The UN Climate Change Conference was held in Cancún, Mexico (COP16, 29 Nov-10 Dec 2010). What were the actions taken? For OECD experts involved at Cancún, policy focused on financing, market solutions and technological change.
OECD’s modelling work supports governments in identifying least-cost policies or policy mixes to reduce greenhouse gas (GHG) emissions, and assesses the cost and impacts of possible post-2012 international frameworks.
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This policy brief highlights lessons learned from a decade of OECD and IEA policy analysis on the international competitiveness issue in climate policy and provides key policy messages.
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In negotiation sessions leading up to COP 16 progress on outlining post-2012 market mechanisms has also been limited. The OECD and IEA have researched the possibility to expand carbon markets by granting broader access to developing countries.
This working paper demonstrates an approach to assess future risks and quantify the benefits of adaptation options at a city-scale, with application to flood risk in Mumbai.
This working paper highlights the importance of environmental management and governance in the agricultural sector; to present environmental goals, requirements, entry points, and strategies/approaches to capacity development for the environment (CDE) in this sector.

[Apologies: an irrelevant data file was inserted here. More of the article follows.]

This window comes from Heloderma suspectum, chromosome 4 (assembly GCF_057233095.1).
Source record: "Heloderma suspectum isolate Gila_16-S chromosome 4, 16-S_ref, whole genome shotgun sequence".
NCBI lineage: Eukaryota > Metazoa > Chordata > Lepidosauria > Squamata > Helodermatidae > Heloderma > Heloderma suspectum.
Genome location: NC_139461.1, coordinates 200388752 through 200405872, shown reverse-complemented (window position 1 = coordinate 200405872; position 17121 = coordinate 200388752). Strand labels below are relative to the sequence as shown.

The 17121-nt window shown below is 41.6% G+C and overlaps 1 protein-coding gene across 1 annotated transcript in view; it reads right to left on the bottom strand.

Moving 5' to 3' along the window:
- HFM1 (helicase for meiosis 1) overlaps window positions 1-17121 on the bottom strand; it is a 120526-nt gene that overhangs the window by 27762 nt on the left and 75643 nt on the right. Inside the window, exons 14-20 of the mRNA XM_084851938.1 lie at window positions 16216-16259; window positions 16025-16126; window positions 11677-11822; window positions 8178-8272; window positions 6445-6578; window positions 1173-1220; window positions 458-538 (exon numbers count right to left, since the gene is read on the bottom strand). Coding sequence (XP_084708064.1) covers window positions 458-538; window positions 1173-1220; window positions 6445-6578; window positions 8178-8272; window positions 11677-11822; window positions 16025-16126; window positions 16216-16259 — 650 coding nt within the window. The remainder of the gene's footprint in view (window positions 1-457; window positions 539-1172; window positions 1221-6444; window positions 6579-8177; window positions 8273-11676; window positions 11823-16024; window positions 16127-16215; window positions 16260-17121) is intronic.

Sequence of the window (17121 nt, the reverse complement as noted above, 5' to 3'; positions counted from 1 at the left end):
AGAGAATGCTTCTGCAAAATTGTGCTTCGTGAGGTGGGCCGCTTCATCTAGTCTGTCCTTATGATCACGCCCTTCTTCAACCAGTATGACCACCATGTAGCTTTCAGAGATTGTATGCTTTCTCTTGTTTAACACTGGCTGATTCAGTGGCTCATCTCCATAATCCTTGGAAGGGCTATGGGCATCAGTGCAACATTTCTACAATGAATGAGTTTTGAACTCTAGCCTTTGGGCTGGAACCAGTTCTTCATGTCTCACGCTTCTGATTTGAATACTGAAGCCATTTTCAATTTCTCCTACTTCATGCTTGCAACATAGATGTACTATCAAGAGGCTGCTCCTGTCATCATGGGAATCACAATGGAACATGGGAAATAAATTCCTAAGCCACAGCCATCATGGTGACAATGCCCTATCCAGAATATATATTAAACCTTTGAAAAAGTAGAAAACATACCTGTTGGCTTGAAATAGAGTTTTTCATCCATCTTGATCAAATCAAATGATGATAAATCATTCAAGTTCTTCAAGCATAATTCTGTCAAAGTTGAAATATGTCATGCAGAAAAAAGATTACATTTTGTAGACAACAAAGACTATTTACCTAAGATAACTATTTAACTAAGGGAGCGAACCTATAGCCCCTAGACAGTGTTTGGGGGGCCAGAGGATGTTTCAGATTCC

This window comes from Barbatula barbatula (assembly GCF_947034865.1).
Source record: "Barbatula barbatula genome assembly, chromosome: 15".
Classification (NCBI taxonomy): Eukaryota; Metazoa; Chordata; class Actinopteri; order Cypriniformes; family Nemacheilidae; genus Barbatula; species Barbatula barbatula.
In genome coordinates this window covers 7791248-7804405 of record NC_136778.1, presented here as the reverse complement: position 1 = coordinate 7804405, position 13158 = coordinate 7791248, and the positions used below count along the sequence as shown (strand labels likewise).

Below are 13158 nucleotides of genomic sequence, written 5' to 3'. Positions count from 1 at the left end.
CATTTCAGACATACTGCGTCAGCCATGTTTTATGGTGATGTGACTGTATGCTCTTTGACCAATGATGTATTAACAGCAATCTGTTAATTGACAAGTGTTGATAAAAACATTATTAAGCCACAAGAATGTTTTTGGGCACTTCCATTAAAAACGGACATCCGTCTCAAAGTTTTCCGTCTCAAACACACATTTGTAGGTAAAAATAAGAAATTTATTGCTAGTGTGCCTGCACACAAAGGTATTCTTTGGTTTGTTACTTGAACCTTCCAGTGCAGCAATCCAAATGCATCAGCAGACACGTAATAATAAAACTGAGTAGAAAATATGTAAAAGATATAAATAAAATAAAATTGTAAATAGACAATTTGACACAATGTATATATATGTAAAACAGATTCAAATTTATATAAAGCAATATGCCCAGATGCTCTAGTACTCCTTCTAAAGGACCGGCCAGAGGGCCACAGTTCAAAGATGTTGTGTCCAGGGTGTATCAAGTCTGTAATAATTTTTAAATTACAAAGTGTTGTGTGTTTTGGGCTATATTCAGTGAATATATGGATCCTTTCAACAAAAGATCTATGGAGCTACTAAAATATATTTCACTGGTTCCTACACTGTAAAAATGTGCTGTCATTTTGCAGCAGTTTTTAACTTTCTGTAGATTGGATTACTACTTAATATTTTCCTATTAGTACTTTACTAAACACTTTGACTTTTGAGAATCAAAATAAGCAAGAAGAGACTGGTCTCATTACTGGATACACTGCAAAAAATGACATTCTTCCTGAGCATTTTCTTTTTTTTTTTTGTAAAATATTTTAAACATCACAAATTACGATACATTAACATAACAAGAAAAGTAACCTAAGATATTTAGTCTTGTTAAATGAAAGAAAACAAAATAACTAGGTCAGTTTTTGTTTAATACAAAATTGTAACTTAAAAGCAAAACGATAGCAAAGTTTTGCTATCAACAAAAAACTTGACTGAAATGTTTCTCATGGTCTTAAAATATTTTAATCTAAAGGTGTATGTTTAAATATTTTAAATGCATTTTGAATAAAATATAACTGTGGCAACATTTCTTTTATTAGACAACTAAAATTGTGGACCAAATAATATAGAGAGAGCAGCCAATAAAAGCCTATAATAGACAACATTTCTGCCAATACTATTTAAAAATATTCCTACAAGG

This working paper highlights the importance of environmental management and governance in the energy sector and presents environmental goals, requirements, entry points, and strategies/approaches to capacity development for the environment (CDE) in this sector.
"Dealing with Climate Change", offers a searchable access to information on energy-related policies and measures taken or planned in IEA Member countries to reduce greenhouse gas emissions.
This Global Forum focused on 3 key topics of relevance to the climate negotiations: 1 Tracking financial flows. 2 Advancing national climate strategies and low-emission development strategies. 3 International reporting and review of climate-related commitments, actions and finance.
This working paper shows that there is ample scope for employing Environmental Impact Assessments (EIA) procedures as a vehicle for enhancing the resilience of projects to the impacts of climate change.